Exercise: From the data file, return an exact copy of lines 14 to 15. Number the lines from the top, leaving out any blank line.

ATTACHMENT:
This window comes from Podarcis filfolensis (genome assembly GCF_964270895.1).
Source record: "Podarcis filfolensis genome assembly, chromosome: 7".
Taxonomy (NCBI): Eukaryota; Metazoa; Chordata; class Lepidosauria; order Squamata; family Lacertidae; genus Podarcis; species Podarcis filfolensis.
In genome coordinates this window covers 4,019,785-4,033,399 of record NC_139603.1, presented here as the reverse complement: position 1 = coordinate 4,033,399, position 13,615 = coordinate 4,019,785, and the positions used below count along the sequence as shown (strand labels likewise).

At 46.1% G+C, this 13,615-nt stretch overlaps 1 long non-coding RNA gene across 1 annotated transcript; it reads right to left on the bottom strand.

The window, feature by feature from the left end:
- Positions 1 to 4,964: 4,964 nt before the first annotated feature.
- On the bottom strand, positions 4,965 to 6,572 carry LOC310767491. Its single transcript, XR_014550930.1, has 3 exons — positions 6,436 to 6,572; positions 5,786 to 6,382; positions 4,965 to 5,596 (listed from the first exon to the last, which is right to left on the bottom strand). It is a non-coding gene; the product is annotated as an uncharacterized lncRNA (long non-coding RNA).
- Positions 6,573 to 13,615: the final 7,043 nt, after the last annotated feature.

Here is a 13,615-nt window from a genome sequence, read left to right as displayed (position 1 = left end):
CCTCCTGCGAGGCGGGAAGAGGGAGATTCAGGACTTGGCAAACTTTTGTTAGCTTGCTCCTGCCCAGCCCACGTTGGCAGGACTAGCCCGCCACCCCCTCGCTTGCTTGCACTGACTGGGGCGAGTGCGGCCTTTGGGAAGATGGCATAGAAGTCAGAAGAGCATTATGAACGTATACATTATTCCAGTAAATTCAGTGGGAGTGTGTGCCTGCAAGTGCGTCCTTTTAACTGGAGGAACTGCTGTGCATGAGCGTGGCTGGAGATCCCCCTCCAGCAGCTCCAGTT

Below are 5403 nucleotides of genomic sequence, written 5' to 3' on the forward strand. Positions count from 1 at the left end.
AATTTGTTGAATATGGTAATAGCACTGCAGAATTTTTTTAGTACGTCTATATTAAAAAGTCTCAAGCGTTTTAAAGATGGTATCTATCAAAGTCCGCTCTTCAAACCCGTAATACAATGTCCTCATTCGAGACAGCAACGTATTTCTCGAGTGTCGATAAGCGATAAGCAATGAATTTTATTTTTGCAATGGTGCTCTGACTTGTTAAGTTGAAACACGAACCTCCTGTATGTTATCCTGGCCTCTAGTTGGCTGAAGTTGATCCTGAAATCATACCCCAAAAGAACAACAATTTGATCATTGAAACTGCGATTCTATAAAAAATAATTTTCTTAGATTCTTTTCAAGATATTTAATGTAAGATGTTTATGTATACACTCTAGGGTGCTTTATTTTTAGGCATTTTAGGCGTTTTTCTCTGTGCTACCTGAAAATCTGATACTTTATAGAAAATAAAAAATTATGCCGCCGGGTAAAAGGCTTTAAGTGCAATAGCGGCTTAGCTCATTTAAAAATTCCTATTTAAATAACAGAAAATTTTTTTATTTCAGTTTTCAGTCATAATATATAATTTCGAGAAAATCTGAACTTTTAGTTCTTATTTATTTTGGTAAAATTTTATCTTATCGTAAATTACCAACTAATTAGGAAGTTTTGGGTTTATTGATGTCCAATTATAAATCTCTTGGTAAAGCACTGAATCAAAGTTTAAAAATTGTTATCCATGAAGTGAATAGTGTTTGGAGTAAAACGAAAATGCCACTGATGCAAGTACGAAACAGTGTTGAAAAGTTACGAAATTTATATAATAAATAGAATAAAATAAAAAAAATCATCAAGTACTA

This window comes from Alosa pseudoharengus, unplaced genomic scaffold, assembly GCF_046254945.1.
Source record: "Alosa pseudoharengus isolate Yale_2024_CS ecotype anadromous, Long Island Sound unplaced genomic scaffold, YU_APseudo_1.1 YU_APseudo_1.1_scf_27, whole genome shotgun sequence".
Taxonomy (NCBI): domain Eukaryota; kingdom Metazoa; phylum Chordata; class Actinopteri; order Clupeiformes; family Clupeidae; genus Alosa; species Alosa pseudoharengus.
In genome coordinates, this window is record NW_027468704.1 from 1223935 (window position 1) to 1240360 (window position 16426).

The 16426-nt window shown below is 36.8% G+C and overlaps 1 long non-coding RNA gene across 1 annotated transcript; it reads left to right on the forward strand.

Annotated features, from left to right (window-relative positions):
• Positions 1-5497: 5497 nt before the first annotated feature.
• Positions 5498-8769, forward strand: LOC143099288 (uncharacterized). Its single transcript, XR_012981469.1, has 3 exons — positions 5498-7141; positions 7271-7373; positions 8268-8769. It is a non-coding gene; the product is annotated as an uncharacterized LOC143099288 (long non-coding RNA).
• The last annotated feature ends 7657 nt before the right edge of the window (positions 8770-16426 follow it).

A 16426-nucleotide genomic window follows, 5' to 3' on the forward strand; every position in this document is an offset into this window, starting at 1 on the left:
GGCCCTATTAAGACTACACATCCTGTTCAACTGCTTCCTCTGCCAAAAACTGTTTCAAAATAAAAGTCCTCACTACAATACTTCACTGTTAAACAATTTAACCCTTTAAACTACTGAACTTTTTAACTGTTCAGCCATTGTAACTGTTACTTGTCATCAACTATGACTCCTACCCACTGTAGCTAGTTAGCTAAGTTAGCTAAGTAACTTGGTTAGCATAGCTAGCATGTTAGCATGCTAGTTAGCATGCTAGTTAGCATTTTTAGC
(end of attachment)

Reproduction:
This window comes from Alosa pseudoharengus, unplaced genomic scaffold, assembly GCF_046254945.1.
Source record: "Alosa pseudoharengus isolate Yale_2024_CS ecotype anadromous, Long Island Sound unplaced genomic scaffold, YU_APseudo_1.1 YU_APseudo_1.1_scf_27, whole genome shotgun sequence".